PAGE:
The back hallway itself was lit well enough, but the store room directly off of it, where the evening and night shifts stored their garbage overnight, had only a single dim bulb, hanging from the centre of the room. The darkness was oppressive as Sara stepped into the room, coughing slightly as the stench of the previous shift’s trash assaulted her aural sense. She fumbled for the thin chain hanging off the bulb, finally getting a hold of it only a few inches in front of her face. She tugged on it hard, and the bulb flared into life - only to flicker out a fraction of a second later, hissing softly.

“****...” she muttered, a small bluish-white blur now floating before her. She blinked hard, trying to clear it, stumbling slightly over the sack of garbage at her feet. She reached into her pocket, struggling to get a hold of her cell phone for some semblance of light. A harsh white beam illuminated about a square foot of the floor at her feet, but beyond that all was dark. She hoisted the bag at her feet to the side of the room, then turned to the yellowing sheet of paper taped to the wall beside the door. She fumbled in the dark again, this time for the pen tied haphazardly to a hook on the wall beside her. She hastily scrawled the time and her name near the bottom of the page, then felt her way back towards the door.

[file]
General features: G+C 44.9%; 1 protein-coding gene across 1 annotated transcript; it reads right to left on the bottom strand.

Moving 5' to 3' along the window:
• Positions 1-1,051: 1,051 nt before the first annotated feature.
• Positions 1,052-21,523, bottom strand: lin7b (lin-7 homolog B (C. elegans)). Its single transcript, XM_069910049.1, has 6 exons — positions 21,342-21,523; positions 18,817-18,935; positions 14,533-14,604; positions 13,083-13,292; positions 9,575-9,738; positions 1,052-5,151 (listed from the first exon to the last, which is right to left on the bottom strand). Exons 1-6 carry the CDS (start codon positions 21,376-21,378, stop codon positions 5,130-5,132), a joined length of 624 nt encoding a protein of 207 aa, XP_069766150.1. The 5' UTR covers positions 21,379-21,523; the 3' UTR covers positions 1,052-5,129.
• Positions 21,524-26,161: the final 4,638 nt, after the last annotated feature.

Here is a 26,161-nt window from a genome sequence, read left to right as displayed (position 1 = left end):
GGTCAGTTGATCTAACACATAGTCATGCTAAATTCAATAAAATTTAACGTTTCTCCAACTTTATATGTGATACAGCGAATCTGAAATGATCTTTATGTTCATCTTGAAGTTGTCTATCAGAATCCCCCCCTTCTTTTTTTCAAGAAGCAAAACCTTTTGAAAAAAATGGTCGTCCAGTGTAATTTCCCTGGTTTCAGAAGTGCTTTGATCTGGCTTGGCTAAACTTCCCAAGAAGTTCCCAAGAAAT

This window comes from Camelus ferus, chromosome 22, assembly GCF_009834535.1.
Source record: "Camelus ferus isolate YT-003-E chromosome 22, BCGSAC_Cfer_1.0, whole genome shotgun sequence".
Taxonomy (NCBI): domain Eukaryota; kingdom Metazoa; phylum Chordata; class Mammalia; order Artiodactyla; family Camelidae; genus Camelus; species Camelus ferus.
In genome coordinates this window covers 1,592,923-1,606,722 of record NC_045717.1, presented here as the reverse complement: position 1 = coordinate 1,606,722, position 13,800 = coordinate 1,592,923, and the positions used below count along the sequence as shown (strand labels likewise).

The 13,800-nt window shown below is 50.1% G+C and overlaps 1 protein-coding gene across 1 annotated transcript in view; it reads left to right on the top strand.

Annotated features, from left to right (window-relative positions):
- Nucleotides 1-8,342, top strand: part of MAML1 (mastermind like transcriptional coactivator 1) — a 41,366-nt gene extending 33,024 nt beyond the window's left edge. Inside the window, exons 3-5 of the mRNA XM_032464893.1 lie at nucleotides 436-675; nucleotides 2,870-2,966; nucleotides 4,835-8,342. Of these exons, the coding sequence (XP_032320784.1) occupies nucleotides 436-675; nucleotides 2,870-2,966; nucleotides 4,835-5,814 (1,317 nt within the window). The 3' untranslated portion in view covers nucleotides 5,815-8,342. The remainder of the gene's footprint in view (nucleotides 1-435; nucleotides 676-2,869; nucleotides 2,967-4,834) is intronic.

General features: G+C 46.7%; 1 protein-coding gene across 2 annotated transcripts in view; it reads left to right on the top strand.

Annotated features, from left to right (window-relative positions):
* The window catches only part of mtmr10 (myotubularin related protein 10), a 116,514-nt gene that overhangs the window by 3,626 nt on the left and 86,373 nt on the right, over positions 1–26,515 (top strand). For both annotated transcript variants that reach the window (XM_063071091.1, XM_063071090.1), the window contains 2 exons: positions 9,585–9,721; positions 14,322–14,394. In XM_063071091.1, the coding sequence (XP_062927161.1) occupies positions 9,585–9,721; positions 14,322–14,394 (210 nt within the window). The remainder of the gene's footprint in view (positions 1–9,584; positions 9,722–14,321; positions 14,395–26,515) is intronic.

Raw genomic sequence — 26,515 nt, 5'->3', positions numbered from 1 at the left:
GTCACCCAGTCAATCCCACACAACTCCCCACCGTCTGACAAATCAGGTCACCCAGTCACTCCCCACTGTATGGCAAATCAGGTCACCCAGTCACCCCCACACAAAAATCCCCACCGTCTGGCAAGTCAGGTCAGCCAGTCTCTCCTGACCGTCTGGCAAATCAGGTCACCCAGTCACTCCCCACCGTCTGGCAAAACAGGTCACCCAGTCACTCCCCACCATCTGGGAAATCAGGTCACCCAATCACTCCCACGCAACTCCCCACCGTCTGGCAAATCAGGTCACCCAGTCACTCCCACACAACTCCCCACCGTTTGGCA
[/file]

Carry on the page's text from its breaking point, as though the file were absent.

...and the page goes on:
A noise, like a crash, sounded from the alleyway outside, beside the shop. Sara stopped, standing stalk still in the pitch darkness as she listened hard. “Probably those damned skunks again,” she said out loud, resuming her blind attempts to find the door.

The air was rent by a terrible, heart-stopping scream from the alley, followed by more crashes and cries that sounded as if they were almost right outside the shop’s back door. Sara froze, her heart in her throat and pumping so hard she could feel it in her eyes, fear scratching at her chest as what sounded like a vicious struggle carried on just metres away. Her mind finally caught up with her senses, and she quickly punched at her phone’s illuminated keyboard: 9-1-1; her phone beeped at her, and wouldn’t dial out - she had no signal.